Developer blog from January 23th: Modifier effect addition

Quite often, while improving their own ship pilots are faced with a situation where there is an opportunity to put two items of the same module, but it is not clear how they combine their characteristics and how effective they are going to be in the end. Today we are going to tell about calculating them yourselves.





At the moment, the rules of addition of modules for everything but the damage resistance ones, are the same.

There are two values ​​to which every player should pay attention:

First, the base value. This is a characteristic of your ship that can be improved: from speed to radar range. You can study them in more detail on Star Conflict wiki.

The second — the characteristics of the modifier. Modifier is any bonus to improve the baseline ship: various bonuses modules implants.

Some modifiers subtract a certain value from the base, and some — add. First modifiers have a negative value, and the second — positive. Depending on the sign, one of the simple formulas is used:


  1. IF mod < 0 THEN newValue = baseValue / (1 ​​- mod)
  2. IF mod > 0 THEN newValue = baseValue * (1 +  mod


mod — the sum of module values, in accordance with the graph below (Characteristics of module 1 +…+ Characteristics of module 3 + implant bonus + ship characteristics bonus).

NewValue — total value

baseValue — the base value of the ship, which can be found in the information about the ship or on Star Conflict wiki.


It is important to understand that the impact of each subsequent modifier changes the total value in a linear fashion, if the modifier sum is positive ie for those modifiers that enhance a particular parameter. If the modifier reduces the parameter, its impact will be non-linear.




Therefore, if you see that a particular module reduces something by 50%, in calculations the real value of the modifier will be  -1.0 and not -0.5 (see Chart ).


The most popular modifiers are for shield and hull. Their base resistance values can be found in the table of tactical and technical characteristics for each ship published in the Star Conflict wiki.

As an example, let’s have a look at Collision Compensators. We have three modules of the same modification, each of which reduces the damage from collisions by 50%. We want to know how the characteristics of the ship are going to change when all three of the compensator will be installed.



  • Establish the real value of the parameter. -1.0.
  • Establish the base value, which in this case will be equal to 100% of the damage in a collision.
  • Place the value into the formula.
  • Do the math.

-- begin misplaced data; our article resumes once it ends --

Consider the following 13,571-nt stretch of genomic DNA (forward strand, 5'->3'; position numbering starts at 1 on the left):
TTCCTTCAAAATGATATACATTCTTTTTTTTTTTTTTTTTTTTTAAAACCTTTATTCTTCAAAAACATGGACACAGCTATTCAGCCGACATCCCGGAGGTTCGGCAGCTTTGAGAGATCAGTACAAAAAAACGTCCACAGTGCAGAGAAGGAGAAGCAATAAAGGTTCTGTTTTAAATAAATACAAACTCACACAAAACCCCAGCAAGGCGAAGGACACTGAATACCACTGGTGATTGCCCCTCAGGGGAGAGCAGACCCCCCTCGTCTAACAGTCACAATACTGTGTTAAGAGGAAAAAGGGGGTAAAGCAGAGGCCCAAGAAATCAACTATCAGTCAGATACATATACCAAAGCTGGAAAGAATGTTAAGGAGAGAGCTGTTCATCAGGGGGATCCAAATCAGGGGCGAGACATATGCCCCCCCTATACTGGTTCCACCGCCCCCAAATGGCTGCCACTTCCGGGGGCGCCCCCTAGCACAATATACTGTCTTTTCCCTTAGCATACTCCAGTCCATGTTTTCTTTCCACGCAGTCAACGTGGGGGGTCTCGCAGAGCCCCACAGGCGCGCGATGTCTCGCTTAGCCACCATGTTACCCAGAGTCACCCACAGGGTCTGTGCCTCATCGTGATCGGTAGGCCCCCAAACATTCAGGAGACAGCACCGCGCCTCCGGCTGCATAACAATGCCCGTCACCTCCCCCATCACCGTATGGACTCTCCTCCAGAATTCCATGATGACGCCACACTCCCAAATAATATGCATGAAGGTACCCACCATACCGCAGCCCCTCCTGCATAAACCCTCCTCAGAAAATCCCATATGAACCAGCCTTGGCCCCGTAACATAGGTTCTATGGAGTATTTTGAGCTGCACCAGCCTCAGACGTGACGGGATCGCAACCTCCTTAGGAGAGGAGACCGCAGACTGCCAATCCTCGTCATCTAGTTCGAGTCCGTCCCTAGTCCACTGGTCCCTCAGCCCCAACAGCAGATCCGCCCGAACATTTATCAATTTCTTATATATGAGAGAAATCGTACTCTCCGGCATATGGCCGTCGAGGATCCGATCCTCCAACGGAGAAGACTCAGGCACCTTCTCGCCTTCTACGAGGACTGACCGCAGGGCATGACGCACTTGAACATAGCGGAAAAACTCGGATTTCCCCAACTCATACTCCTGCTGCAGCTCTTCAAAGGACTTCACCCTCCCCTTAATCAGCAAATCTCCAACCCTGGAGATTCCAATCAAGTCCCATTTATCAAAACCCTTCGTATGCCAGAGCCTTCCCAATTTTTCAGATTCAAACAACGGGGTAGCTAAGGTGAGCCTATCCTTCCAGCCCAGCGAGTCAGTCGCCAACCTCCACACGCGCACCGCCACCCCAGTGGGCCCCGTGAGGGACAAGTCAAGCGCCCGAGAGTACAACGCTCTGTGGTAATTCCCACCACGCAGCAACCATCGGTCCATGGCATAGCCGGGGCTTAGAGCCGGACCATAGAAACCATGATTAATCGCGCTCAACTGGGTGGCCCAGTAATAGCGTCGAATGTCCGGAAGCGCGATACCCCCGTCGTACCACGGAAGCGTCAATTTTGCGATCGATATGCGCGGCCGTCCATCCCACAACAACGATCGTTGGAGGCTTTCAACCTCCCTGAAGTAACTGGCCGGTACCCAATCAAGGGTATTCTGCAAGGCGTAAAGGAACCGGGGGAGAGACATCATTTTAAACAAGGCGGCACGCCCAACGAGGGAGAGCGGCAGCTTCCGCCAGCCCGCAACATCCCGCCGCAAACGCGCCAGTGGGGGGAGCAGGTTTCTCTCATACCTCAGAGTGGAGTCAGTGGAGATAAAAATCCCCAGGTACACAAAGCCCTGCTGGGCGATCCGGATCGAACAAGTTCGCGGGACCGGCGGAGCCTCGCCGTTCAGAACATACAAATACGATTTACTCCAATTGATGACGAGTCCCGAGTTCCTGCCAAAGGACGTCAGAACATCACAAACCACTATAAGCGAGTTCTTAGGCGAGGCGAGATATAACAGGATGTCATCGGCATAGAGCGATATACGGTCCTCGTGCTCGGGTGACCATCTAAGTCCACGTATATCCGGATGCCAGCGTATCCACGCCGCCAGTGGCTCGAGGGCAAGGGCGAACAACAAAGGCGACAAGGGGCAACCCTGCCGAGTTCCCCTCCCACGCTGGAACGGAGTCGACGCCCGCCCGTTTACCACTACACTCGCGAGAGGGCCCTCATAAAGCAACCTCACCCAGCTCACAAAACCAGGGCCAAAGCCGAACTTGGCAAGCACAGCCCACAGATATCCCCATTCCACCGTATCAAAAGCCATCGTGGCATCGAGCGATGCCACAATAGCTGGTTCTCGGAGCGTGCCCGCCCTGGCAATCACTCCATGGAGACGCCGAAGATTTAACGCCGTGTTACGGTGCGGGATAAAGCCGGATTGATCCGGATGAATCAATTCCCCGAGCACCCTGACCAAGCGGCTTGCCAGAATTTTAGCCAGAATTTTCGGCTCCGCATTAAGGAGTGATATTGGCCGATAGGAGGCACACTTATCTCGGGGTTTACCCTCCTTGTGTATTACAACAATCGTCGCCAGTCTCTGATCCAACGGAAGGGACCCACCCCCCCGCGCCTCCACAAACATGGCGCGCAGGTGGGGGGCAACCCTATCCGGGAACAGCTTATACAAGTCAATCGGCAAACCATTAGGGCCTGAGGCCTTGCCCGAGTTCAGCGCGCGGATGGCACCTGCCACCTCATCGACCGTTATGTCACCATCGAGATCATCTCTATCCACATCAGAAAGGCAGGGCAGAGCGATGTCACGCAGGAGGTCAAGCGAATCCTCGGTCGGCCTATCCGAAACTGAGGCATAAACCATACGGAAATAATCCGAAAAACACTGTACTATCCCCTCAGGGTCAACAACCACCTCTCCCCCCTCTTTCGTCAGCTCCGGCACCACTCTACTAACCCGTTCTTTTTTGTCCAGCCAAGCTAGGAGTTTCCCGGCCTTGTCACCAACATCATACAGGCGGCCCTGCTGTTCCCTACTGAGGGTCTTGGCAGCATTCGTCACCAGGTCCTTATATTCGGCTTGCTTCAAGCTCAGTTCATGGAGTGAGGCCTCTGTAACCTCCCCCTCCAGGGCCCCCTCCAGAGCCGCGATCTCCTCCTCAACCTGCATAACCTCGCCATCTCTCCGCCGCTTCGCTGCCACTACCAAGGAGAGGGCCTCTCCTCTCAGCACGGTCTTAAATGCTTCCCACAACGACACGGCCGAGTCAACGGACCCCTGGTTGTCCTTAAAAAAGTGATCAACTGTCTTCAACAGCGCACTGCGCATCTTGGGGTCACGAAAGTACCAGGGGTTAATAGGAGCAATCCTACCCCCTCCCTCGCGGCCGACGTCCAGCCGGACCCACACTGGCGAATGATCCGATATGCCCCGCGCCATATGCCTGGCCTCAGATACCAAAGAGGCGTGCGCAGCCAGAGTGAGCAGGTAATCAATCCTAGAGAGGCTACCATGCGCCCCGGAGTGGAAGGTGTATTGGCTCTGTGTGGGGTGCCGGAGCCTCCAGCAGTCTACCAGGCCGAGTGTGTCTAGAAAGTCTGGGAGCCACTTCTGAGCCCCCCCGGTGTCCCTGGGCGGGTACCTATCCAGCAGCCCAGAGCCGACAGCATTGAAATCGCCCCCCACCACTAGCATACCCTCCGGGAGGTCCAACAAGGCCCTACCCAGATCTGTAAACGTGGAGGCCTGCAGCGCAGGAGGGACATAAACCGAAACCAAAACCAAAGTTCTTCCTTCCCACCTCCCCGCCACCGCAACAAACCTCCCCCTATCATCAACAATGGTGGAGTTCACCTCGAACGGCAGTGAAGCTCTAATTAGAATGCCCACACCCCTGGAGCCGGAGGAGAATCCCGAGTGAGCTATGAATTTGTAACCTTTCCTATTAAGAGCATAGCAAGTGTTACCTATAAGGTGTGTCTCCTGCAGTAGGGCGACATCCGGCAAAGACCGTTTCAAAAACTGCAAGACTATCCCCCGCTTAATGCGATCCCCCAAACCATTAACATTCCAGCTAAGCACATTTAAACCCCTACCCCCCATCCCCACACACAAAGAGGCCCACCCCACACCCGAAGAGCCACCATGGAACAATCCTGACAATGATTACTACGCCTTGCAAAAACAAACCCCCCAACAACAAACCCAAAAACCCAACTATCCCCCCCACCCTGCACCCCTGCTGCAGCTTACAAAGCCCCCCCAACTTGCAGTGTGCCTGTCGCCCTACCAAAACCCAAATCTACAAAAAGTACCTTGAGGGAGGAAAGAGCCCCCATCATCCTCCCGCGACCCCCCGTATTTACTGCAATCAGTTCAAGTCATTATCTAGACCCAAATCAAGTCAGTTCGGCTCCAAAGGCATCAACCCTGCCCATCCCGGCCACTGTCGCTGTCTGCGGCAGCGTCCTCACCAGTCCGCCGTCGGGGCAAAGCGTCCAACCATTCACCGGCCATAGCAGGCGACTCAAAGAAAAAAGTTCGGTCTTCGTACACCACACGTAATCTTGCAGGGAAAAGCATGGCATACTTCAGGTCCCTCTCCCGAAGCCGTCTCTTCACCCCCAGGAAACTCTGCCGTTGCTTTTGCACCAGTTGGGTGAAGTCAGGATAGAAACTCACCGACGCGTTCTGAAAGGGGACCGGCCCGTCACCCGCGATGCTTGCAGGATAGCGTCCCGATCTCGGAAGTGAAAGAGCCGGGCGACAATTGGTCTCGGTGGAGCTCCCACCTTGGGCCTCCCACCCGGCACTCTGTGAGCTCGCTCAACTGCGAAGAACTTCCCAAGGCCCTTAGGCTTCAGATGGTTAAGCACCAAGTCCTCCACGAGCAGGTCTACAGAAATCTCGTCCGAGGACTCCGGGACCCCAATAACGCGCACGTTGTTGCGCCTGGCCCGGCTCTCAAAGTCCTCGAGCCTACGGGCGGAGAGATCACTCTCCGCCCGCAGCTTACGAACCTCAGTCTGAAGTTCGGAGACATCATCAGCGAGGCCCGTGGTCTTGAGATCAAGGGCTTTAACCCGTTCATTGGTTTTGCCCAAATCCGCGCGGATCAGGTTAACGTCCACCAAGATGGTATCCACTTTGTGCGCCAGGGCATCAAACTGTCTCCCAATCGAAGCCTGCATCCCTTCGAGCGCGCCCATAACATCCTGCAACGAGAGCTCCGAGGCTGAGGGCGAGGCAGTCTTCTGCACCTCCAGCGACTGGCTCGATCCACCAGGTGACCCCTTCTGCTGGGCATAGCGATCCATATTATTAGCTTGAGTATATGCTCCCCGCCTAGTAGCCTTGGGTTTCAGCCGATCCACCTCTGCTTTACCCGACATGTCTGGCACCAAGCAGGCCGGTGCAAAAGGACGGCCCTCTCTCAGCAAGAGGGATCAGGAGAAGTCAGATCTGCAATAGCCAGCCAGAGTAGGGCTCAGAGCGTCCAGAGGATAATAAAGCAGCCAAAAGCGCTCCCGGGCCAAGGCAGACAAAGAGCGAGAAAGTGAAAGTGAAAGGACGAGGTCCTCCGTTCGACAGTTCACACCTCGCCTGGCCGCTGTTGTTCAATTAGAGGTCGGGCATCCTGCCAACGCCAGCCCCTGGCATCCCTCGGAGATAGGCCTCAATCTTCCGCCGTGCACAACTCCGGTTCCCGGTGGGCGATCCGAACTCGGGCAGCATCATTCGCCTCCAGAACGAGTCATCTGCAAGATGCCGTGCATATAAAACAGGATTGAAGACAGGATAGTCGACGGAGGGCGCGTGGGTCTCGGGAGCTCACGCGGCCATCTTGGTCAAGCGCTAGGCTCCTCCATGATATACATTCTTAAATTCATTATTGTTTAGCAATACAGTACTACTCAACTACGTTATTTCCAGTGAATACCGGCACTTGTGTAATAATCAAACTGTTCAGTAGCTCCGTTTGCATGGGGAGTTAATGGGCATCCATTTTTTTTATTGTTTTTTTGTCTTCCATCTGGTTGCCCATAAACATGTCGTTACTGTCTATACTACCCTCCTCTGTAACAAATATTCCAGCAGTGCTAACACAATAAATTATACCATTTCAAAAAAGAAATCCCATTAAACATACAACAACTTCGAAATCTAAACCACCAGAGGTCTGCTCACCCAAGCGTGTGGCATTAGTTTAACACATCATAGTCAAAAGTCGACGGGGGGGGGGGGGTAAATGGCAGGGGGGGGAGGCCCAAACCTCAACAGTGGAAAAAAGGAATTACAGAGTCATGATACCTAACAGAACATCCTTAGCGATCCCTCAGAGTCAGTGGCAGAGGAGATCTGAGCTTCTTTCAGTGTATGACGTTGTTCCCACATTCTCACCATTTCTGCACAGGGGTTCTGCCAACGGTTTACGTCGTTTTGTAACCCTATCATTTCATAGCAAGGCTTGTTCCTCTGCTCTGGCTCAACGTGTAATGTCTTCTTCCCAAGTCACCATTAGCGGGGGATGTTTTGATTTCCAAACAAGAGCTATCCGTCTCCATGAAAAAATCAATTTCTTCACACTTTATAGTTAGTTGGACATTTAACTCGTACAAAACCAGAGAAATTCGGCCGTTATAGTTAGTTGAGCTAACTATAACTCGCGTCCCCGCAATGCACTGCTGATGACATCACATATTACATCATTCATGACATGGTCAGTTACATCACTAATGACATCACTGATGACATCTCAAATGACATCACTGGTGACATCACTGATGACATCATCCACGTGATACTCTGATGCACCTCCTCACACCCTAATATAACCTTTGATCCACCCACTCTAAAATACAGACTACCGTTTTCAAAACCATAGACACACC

It turns out that installing three Collision Compensators with 50% damage reduction will reduce the damage taken to 25%.


In general, this mechanism is similar to the mechanics of damage resistance.


With the current addition of modifier effects degradation is not as strong as improvement.

Let us take a closer look: the ‘ceiling’ parameter improvement is much higher than that of their deterioration. Due to the above, it’s impossible to be infinitely lowering characteristics using modifiers with the same penalties.


That’s all for today.

And one more thing, we plan to devote the future editions of the blog to dreadnought development. Follow the news!


I was wondering why my two -50% collision comps were still allowing collisions!!

And if positive effects get lower and lower the more you use, why don’t negative ones? Or did I just read over something?

Better late than never )))

I was wondering why my two -50% collision comps were still allowing collisions!!






It turns out that installing three Collision Compensators with 50% damage reduction will reduce the damage taken to 25%.


Better late than never )))



Linear returns on increases. Diminishing (but similarly linear) returns on reductions.

Interesting, sensible. But this doesn’t go into damage resistances, which is really the one I want to know. I still have no idea how my adaptives work since the shield stats show what they do before they come online, not after.


Still, useful info.

how is the real value for negative modifiers established? simply -abs(2*mod)? because (-0.5)->(-1.0) in this example is a bit obvious for the formula :slight_smile:


I find the graph bit confusing :slight_smile:


otherwise nice to read such a dedicated article! :slight_smile: